The final objective was not hidden in the paper on “The New State.” So much so that Chávez himself announced to his followers that “the strategy of the revolution is to break this ‘Monroe-ist' axis dominated by the Pentagon and made up of Bogotá-Quito-Lima-La Paz-Santiago de Chile.”
The government has unleashed an open and shameless persecution to silence journalists and the media, even making use of the iron control it exercises over the Judicial branch and Pubic Ministry.
The residence of journalist Patricia Poleo was searched and a criminal case was brought to force her to hand over documents that supported her recent writings. She had reported that Prosecutor Danilo Anderson, who was murdered and declared a martyr of the revolution, was the victim of extortionists to whom he allegedly had ties. The same thing happened for similar reasons to journalist Tamoa Calzadilla who was criminally charged at the personal request of the national prosecutor, a former vice president under Chávez.
Rafael Poleo, publisher of the newspaper El Nuevo País , was detained recently at an airport in the interior of the country. It was alleged that there was an arrest warrant for him dating from 1991 in a case in which he had been pardoned in 1993.
Journalist Ibéyise Pacheco was also arrested after being tried for libel for having made a false report when she reported that an army colonel who supports the revolution had falsified the results of his university exams.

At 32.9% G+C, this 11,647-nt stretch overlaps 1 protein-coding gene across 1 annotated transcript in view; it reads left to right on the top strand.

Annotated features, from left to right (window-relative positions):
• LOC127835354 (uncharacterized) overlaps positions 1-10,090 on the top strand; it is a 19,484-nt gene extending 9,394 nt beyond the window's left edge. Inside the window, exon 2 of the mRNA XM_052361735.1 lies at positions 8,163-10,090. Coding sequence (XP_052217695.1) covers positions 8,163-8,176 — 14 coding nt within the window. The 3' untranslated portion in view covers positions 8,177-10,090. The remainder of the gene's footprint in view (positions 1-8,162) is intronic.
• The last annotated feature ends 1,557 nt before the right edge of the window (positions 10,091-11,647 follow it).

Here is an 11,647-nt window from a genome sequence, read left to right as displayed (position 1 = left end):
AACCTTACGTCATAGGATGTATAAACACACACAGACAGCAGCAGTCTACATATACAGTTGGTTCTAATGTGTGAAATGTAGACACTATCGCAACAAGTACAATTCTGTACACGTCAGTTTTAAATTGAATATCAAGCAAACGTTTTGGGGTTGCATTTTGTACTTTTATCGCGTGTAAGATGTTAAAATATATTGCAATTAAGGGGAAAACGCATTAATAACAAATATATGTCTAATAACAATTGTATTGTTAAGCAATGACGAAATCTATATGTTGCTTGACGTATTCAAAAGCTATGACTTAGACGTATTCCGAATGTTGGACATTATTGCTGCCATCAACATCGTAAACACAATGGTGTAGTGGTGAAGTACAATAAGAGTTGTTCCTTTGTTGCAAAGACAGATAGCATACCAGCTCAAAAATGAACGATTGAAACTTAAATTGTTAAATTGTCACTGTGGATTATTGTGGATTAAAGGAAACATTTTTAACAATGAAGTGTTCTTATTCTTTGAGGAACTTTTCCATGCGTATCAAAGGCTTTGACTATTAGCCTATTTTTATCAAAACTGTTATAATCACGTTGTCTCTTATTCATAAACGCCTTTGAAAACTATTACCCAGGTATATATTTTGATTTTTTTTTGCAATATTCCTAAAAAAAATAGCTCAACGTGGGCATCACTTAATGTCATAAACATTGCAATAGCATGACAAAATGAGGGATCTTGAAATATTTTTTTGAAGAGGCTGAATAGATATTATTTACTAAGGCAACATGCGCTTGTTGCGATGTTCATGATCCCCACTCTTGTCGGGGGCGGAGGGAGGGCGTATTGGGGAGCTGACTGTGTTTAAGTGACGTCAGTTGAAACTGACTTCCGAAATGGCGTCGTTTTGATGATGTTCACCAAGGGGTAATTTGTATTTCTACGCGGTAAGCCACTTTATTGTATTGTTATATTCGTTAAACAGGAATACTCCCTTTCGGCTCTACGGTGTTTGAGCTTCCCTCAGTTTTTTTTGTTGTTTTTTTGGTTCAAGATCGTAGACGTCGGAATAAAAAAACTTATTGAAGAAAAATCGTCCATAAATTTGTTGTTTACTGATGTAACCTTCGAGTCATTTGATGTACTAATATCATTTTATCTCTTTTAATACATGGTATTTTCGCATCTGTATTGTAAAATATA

In another order, the most important television channels were ordered by the Communications Ministry to pay large fines because the government considered that they had published news that instigated the national strike from December 2002 to January 2003.
Journalist Napoleón Bravo was criminally charged and his television program was taken off the air because of government pressure. The television interview program of Marta Colomina whom the Inter-American Commission on Human Rights and Inter-American Court on Human Rights had protected with interim relief measures was also closed down. Journalists of the daily El Carabobeño , published in Valencia , Carabobo state, were arrested at Libertador Air Base where they were covering a demonstration called by President Chávez from Montevideo , Uruguay . The military personnel on duty alleged hat the journalists had taken photographs in a forbidden zone and forced them to erase the photos. They also had to sign a document stating that they would not repeat the alleged offense in order to be released.
The highest levels of the government urged William Lara, a government legislator and former speaker of the National Assembly, to file a criminal lawsuit against Tulio Álvarez, a constitutional lawyer who investigated possible electoral fraud by the government. This was considered an official retaliation. The lawsuit was based on an article by Álvarez in the newspaper Así es la Noticia , reporting a case of embezzlement that had harmed employees of the Savings Bank of the National Assembly when Lara was its administrator.